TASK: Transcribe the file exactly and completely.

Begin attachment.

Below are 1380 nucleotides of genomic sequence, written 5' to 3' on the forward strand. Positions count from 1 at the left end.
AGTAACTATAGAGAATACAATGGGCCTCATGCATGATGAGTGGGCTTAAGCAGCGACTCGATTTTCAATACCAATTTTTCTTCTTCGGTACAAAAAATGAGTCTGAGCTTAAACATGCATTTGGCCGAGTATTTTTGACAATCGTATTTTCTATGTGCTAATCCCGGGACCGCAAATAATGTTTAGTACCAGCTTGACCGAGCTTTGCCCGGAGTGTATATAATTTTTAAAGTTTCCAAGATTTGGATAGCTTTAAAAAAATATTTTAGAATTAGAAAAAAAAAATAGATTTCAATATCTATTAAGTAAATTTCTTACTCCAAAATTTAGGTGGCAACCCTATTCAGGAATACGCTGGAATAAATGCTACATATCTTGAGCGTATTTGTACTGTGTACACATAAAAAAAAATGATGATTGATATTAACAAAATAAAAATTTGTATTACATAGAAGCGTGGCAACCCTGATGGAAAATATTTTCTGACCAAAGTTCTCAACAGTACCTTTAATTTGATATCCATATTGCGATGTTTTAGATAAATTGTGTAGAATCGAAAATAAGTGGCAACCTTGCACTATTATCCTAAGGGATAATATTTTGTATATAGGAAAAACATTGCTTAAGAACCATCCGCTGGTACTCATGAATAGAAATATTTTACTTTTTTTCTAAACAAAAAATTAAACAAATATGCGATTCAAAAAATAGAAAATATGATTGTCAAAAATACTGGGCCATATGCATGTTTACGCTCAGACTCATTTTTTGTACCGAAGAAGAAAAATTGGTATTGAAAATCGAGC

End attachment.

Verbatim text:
Below are 1380 nucleotides of genomic sequence, written 5' to 3' on the forward strand. Positions count from 1 at the left end.
AGTAACTATAGAGAATACAATGGGCCTCATGCATGATGAGTGGGCTTAAGCAGCGACTCGATTTTCAATACCAATTTTTCTTCTTCGGTACAAAAAATGAGTCTGAGCTTAAACATGCATTTGGCCGAGTATTTTTGACAATCGTATTTTCTATGTGCTAATCCCGGGACCGCAAATAATGTTTAGTACCAGCTTGACCGAGCTTTGCCCGGAGTGTATATAATTTTTAAAGTTTCCAAGATTTGGATAGCTTTAAAAAAATATTTTAGAATTAGAAAAAAAAAATAGATTTCAATATCTATTAAGTAAATTTCTTACTCCAAAATTTAGGTGGCAACCCTATTCAGGAATACGCTGGAATAAATGCTACATATCTTGAGCGTATTTGTACTGTGTACACATAAAAAAAAATGATGATTGATATTAACAAAATAAAAATTTGTATTACATAGAAGCGTGGCAACCCTGATGGAAAATATTTTCTGACCAAAGTTCTCAACAGTACCTTTAATTTGATATCCATATTGCGATGTTTTAGATAAATTGTGTAGAATCGAAAATAAGTGGCAACCTTGCACTATTATCCTAAGGGATAATATTTTGTATATAGGAAAAACATTGCTTAAGAACCATCCGCTGGTACTCATGAATAGAAATATTTTACTTTTTTTCTAAACAAAAAATTAAACAAATATGCGATTCAAAAAATAGAAAATATGATTGTCAAAAATACTGGGCCATATGCATGTTTACGCTCAGACTCATTTTTTGTACCGAAGAAGAAAAATTGGTATTGAAAATCGAGC